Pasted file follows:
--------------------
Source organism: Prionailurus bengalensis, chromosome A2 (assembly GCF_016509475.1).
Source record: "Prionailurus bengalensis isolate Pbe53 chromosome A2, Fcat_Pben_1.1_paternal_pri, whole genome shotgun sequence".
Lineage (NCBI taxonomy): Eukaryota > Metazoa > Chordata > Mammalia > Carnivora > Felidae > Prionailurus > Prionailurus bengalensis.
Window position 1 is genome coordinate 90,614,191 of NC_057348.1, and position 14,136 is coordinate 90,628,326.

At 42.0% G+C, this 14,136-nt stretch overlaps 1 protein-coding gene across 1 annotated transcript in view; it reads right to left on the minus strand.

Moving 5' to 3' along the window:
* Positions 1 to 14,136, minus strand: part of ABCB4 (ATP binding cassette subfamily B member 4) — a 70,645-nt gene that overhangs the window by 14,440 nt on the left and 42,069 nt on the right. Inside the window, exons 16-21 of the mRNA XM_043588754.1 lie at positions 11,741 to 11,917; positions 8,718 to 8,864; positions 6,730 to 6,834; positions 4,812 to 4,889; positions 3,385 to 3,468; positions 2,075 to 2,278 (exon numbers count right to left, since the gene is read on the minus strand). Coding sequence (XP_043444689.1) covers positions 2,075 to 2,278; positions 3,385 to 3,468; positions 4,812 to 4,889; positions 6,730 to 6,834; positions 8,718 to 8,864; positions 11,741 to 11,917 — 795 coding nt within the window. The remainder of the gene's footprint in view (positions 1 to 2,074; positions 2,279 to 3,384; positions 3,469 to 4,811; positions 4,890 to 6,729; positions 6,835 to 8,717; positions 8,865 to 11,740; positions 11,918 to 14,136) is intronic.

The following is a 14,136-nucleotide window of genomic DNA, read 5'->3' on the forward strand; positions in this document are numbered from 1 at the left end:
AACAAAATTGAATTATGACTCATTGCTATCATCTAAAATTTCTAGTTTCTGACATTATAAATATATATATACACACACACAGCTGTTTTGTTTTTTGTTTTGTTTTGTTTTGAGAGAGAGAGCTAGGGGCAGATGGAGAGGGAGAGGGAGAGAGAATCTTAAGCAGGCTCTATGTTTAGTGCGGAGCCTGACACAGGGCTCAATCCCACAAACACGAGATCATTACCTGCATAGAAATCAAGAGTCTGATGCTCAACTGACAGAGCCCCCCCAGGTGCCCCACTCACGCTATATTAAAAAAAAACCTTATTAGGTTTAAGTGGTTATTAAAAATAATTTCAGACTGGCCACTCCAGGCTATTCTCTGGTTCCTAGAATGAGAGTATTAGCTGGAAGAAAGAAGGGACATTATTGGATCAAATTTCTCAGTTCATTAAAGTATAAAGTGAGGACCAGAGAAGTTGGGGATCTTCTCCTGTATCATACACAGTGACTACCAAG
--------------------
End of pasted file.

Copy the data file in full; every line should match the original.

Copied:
Source organism: Prionailurus bengalensis, chromosome A2 (assembly GCF_016509475.1).
Source record: "Prionailurus bengalensis isolate Pbe53 chromosome A2, Fcat_Pben_1.1_paternal_pri, whole genome shotgun sequence".
Lineage (NCBI taxonomy): Eukaryota > Metazoa > Chordata > Mammalia > Carnivora > Felidae > Prionailurus > Prionailurus bengalensis.
Window position 1 is genome coordinate 90,614,191 of NC_057348.1, and position 14,136 is coordinate 90,628,326.

At 42.0% G+C, this 14,136-nt stretch overlaps 1 protein-coding gene across 1 annotated transcript in view; it reads right to left on the minus strand.

Moving 5' to 3' along the window:
* Positions 1 to 14,136, minus strand: part of ABCB4 (ATP binding cassette subfamily B member 4) — a 70,645-nt gene that overhangs the window by 14,440 nt on the left and 42,069 nt on the right. Inside the window, exons 16-21 of the mRNA XM_043588754.1 lie at positions 11,741 to 11,917; positions 8,718 to 8,864; positions 6,730 to 6,834; positions 4,812 to 4,889; positions 3,385 to 3,468; positions 2,075 to 2,278 (exon numbers count right to left, since the gene is read on the minus strand). Coding sequence (XP_043444689.1) covers positions 2,075 to 2,278; positions 3,385 to 3,468; positions 4,812 to 4,889; positions 6,730 to 6,834; positions 8,718 to 8,864; positions 11,741 to 11,917 — 795 coding nt within the window. The remainder of the gene's footprint in view (positions 1 to 2,074; positions 2,279 to 3,384; positions 3,469 to 4,811; positions 4,890 to 6,729; positions 6,835 to 8,717; positions 8,865 to 11,740; positions 11,918 to 14,136) is intronic.

The following is a 14,136-nucleotide window of genomic DNA, read 5'->3' on the forward strand; positions in this document are numbered from 1 at the left end:
AACAAAATTGAATTATGACTCATTGCTATCATCTAAAATTTCTAGTTTCTGACATTATAAATATATATATACACACACACAGCTGTTTTGTTTTTTGTTTTGTTTTGTTTTGAGAGAGAGAGCTAGGGGCAGATGGAGAGGGAGAGGGAGAGAGAATCTTAAGCAGGCTCTATGTTTAGTGCGGAGCCTGACACAGGGCTCAATCCCACAAACACGAGATCATTACCTGCATAGAAATCAAGAGTCTGATGCTCAACTGACAGAGCCCCCCCAGGTGCCCCACTCACGCTATATTAAAAAAAAACCTTATTAGGTTTAAGTGGTTATTAAAAATAATTTCAGACTGGCCACTCCAGGCTATTCTCTGGTTCCTAGAATGAGAGTATTAGCTGGAAGAAAGAAGGGACATTATTGGATCAAATTTCTCAGTTCATTAAAGTATAAAGTGAGGACCAGAGAAGTTGGGGATCTTCTCCTGTATCATACACAGTGACTACCAAG